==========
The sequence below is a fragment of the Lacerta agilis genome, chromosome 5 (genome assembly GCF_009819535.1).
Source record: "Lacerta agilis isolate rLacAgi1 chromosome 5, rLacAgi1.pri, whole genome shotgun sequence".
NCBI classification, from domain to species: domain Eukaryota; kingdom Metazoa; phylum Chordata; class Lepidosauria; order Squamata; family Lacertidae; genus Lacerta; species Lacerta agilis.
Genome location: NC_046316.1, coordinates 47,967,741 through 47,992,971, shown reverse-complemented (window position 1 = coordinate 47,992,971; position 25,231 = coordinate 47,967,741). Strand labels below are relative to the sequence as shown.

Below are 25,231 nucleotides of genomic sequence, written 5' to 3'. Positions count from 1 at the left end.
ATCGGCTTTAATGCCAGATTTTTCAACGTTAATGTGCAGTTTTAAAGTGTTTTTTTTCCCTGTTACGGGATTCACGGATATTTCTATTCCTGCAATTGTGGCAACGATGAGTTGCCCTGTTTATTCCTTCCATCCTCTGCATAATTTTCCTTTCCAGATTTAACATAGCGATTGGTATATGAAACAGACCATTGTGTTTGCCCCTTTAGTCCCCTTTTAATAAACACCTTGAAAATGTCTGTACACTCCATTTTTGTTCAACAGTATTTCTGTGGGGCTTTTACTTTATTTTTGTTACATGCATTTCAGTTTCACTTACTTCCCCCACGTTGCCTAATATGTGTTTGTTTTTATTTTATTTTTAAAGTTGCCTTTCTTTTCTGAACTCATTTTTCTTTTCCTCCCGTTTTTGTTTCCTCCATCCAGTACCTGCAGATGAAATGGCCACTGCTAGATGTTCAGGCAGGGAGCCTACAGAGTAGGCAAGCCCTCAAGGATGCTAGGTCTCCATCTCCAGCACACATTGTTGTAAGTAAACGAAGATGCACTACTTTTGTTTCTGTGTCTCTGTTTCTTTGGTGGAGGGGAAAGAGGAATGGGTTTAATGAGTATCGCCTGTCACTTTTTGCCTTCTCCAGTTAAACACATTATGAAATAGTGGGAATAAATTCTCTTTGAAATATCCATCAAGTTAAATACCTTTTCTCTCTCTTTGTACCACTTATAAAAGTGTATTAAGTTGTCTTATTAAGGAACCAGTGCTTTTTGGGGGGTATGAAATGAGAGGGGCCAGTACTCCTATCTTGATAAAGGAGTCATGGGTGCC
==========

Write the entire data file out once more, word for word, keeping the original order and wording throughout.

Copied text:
The sequence below is a fragment of the Lacerta agilis genome, chromosome 5 (genome assembly GCF_009819535.1).
Source record: "Lacerta agilis isolate rLacAgi1 chromosome 5, rLacAgi1.pri, whole genome shotgun sequence".
NCBI classification, from domain to species: domain Eukaryota; kingdom Metazoa; phylum Chordata; class Lepidosauria; order Squamata; family Lacertidae; genus Lacerta; species Lacerta agilis.
Genome location: NC_046316.1, coordinates 47,967,741 through 47,992,971, shown reverse-complemented (window position 1 = coordinate 47,992,971; position 25,231 = coordinate 47,967,741). Strand labels below are relative to the sequence as shown.

Below are 25,231 nucleotides of genomic sequence, written 5' to 3'. Positions count from 1 at the left end.
ATCGGCTTTAATGCCAGATTTTTCAACGTTAATGTGCAGTTTTAAAGTGTTTTTTTTCCCTGTTACGGGATTCACGGATATTTCTATTCCTGCAATTGTGGCAACGATGAGTTGCCCTGTTTATTCCTTCCATCCTCTGCATAATTTTCCTTTCCAGATTTAACATAGCGATTGGTATATGAAACAGACCATTGTGTTTGCCCCTTTAGTCCCCTTTTAATAAACACCTTGAAAATGTCTGTACACTCCATTTTTGTTCAACAGTATTTCTGTGGGGCTTTTACTTTATTTTTGTTACATGCATTTCAGTTTCACTTACTTCCCCCACGTTGCCTAATATGTGTTTGTTTTTATTTTATTTTTAAAGTTGCCTTTCTTTTCTGAACTCATTTTTCTTTTCCTCCCGTTTTTGTTTCCTCCATCCAGTACCTGCAGATGAAATGGCCACTGCTAGATGTTCAGGCAGGGAGCCTACAGAGTAGGCAAGCCCTCAAGGATGCTAGGTCTCCATCTCCAGCACACATTGTTGTAAGTAAACGAAGATGCACTACTTTTGTTTCTGTGTCTCTGTTTCTTTGGTGGAGGGGAAAGAGGAATGGGTTTAATGAGTATCGCCTGTCACTTTTTGCCTTCTCCAGTTAAACACATTATGAAATAGTGGGAATAAATTCTCTTTGAAATATCCATCAAGTTAAATACCTTTTCTCTCTCTTTGTACCACTTATAAAAGTGTATTAAGTTGTCTTATTAAGGAACCAGTGCTTTTTGGGGGGTATGAAATGAGAGGGGCCAGTACTCCTATCTTGATAAAGGAGTCATGGGTGCC